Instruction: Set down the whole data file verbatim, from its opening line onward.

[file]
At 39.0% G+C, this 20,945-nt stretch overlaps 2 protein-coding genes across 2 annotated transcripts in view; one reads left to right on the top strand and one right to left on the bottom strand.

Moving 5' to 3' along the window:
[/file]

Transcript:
At 39.0% G+C, this 20,945-nt stretch overlaps 2 protein-coding genes across 2 annotated transcripts in view; one reads left to right on the top strand and one right to left on the bottom strand.

Moving 5' to 3' along the window: